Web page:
At the height of the pandemic, as Wall Street banks struggled to ease burnout among their overworked junior staff, some launched a gift that symbolized that era: Peloton bikes.
This week, Peloton, maker of high-end bikes and treadmills with attached big screens that allow people to take streamed video classes from the comfort of their own homes, was forced to turn to some of the most famous names on the street for help to keep in the saddle.
The company, which has helped millions burn calories and destress during lockdown but has become one of the biggest victims in the stock markets after the crisis, announced on Tuesday that it had taken out a $750 million line of credit ( 723 million euros) from Goldmans Sachs and JP has secured Morgan to protect its balance sheet until it can stop the cash flow.
It came as the company reported a much larger-than-expected loss of $757 million for the three months ended March, its third fiscal quarter. But the big downside for investors was the fact that they slumped nearly $747 million in cash during that period, the equivalent of the previous two quarters combined, as sales fell 23 percent year over year and bikes and treadmills went into inventory stacked.
Peloton was sitting on $1.41 billion worth of inventory at the end of March — up 50 percent year-on-year.
The company, a cautionary tale of corporate hubris, missteps and an unfounded belief that the Covid blessing is the new normal, also drove analysts’ fourth-quarter revenue forecasts down. Its shares plunged to a record low this week, down as much as 93 percent from the all-time high of $163 set in January 2021.
Peloton was co-founded in 2013 by John Foley, a cycling enthusiast and former e-commerce executive at bookseller Barnes & Noble, who took his idea to a crowdfunding website and raised over $307,332.
The company went public in September 2019 in an initial public offering (IPO) that raised $1.2 billion and valued the digital fitness company at over $8 billion. While Peloton had one of the worst market debuts of the year — down 11 percent on the first day of trading — the stock rose months later as Covid-related shutdowns spurred sales of bikes, treadmills and online fitness subscriptions.
The company’s market value increased more than 700 percent to $49 billion in nine months from March 2020, which put John Foley, its CEO, on the Forbes billionaires list in April 2021 with a net worth of $1.5 billion brought.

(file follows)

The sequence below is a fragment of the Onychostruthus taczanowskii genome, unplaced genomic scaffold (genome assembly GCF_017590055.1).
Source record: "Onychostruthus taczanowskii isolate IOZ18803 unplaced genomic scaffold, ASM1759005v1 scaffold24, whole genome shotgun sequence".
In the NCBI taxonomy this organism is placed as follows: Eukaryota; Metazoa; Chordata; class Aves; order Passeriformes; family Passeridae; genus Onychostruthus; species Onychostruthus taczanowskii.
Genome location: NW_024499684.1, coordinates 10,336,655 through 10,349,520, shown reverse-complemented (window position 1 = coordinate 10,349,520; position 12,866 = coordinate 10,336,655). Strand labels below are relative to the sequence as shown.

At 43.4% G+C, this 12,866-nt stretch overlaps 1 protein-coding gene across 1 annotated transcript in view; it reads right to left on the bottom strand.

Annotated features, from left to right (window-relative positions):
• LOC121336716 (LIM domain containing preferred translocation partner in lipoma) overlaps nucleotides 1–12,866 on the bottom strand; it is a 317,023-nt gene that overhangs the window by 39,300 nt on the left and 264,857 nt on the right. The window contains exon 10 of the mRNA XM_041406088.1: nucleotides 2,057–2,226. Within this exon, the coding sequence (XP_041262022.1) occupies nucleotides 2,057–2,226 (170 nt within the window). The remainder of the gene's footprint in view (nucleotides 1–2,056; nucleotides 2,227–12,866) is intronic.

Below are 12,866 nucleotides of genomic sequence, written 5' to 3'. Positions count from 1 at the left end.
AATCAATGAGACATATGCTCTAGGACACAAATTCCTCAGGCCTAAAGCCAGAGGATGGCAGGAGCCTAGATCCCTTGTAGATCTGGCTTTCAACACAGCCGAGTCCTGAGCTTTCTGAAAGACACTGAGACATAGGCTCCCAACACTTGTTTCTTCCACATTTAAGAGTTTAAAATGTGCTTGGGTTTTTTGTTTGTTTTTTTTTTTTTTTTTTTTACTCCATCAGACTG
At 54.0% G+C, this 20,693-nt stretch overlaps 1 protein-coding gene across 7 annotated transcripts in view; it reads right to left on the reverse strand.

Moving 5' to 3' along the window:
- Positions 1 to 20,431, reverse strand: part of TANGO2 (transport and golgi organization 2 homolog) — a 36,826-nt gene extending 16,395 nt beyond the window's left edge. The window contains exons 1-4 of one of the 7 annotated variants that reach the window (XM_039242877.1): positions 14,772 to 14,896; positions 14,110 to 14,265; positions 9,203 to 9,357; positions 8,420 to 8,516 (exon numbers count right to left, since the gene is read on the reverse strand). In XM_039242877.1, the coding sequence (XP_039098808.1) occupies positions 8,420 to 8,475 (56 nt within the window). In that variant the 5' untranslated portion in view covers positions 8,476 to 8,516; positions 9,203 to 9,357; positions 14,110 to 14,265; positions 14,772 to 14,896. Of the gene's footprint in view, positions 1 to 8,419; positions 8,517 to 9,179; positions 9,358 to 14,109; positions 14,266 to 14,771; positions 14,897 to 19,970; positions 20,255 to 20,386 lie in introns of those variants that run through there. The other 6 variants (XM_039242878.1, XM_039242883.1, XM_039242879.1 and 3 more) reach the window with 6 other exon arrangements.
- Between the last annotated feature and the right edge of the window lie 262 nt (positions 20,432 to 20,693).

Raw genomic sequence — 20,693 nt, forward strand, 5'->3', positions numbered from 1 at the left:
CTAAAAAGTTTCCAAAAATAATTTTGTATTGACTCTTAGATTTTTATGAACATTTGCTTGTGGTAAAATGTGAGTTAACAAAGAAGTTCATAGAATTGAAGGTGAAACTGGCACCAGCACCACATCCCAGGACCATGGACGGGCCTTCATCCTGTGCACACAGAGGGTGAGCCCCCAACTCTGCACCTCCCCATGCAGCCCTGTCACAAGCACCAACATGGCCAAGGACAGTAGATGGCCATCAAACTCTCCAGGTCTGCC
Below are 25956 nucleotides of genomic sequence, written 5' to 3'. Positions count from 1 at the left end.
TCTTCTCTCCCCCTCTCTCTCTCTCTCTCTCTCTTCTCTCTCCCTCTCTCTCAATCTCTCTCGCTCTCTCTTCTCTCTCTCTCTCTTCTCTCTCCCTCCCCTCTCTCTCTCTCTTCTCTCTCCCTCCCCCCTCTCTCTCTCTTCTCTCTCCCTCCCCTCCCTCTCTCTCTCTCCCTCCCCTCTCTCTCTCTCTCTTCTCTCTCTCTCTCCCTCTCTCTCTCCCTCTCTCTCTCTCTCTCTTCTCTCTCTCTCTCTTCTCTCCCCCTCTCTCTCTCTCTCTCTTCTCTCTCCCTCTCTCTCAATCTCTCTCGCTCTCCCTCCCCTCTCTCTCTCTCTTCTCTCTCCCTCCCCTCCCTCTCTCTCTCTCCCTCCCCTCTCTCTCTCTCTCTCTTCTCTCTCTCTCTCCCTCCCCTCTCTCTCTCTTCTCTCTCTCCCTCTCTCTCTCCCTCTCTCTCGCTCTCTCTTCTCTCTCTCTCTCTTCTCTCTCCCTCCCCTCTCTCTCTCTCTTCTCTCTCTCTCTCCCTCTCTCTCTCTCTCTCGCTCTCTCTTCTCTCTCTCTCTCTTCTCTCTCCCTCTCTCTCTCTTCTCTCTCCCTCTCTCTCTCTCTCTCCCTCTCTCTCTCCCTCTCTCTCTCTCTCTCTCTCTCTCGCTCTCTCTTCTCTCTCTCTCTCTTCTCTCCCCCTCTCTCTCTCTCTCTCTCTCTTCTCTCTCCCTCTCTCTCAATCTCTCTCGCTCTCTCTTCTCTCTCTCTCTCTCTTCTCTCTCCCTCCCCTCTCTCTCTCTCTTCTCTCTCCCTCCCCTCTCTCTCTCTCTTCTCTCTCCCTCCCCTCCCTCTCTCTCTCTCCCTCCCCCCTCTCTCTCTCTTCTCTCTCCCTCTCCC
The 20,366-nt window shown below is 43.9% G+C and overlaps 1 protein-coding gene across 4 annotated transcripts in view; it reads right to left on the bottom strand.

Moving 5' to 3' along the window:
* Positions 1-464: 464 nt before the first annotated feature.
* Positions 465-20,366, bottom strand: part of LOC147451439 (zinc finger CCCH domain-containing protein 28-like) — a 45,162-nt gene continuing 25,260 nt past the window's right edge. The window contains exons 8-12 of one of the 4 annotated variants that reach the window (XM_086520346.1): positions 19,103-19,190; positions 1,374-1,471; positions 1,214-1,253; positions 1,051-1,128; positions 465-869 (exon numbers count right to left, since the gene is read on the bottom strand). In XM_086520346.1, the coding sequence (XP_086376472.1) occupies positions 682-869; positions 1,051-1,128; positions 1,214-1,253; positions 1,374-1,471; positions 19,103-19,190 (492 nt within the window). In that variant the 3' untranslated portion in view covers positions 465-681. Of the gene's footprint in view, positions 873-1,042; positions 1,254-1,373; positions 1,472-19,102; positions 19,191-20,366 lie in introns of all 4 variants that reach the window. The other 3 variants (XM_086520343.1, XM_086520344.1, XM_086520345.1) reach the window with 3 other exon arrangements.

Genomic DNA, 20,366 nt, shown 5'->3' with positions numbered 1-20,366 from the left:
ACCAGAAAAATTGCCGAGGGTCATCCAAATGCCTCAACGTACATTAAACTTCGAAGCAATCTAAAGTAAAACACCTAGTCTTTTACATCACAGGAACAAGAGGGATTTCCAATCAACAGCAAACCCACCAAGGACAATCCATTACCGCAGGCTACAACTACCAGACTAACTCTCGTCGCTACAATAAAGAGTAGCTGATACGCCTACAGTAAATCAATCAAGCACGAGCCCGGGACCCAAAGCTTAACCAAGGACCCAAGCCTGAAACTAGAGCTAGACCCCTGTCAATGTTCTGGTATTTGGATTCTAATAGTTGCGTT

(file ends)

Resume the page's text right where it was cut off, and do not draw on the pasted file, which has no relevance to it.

But by that time cracks had already formed. In November 2020, Peloton warned that high demand and supply chain constraints were causing long delays in customers sourcing ordered bikes.
Foley was forced into an embarrassing recall of tens of thousands of Peloton treadmills in May last year, almost a month after it was ordered to do so by US consumer product safety agencies after its Thread+ equipment caused dozens of injuries and the death of a child . The CEO admitted he “made a mistake” in deflecting the request.
Then there was the issue of runaway spending as the company raced to keep up with demand at all costs – and earlier this year reported on the company taking pride in taking back bikes with even a scratch on unboxing and rust on delivery Machine manufacturing in Taiwan before shipping to customers.
Foley resigned as CEO in early February, weeks after activist investor Blackwells Capital called for the home fitness company to fire him.
“To meet market demand, we scaled our operations too quickly and overinvested in some areas of our business,” he said at the time.
“We own this. I own this and we are responsible for it.” But not enough to make him dread the idea of becoming CEO of the company.
Barry McCarthy, Peloton’s new chief executive three months ago, opened a letter to shareholders this week saying, “Turnarounds are hard work. It’s intellectually challenging, emotionally draining, physically demanding, and all-consuming. It’s a full contact sport.”
Speaking to analysts, McCarthy, a former chief financial officer at Spotify and Netflix, said that of the many surprises he’s encountered since committing to stabilize the ship, the biggest has been its cash flow situation.
McCarthy’s plan focuses on cutting costs, diversifying from a hardware vendor to a rental program, and expanding distribution to third-party vendors.
The stock price has cautiously rebounded from its lows over the past few days as analysts take a fresh look at Peloton’s prospects.
“We have argued that the [total addressable market] for hardware is tremendous, and that the argument that ‘anyone who wants a peloton already has one’ doesn’t take price elasticity or international sales into account,” Bernstein analyst Aneesha Sherman said in a note.
Currently, Peloton bikes are only officially available in the US, UK, Canada, Australia and Germany.
Expanding internationally is easier said and done. At the moment, the company’s machines must be installed upon delivery. McCarthy spoke to analysts on the call about redesigning his machines so they can be delivered by FedEx. That costs time and money. And it will also erase any remaining shine of exclusivity around the products.
But first he needs to convince the markets that he can rebalance the inventory the company is sitting on — and put it back in a position where it’s bleeding the money.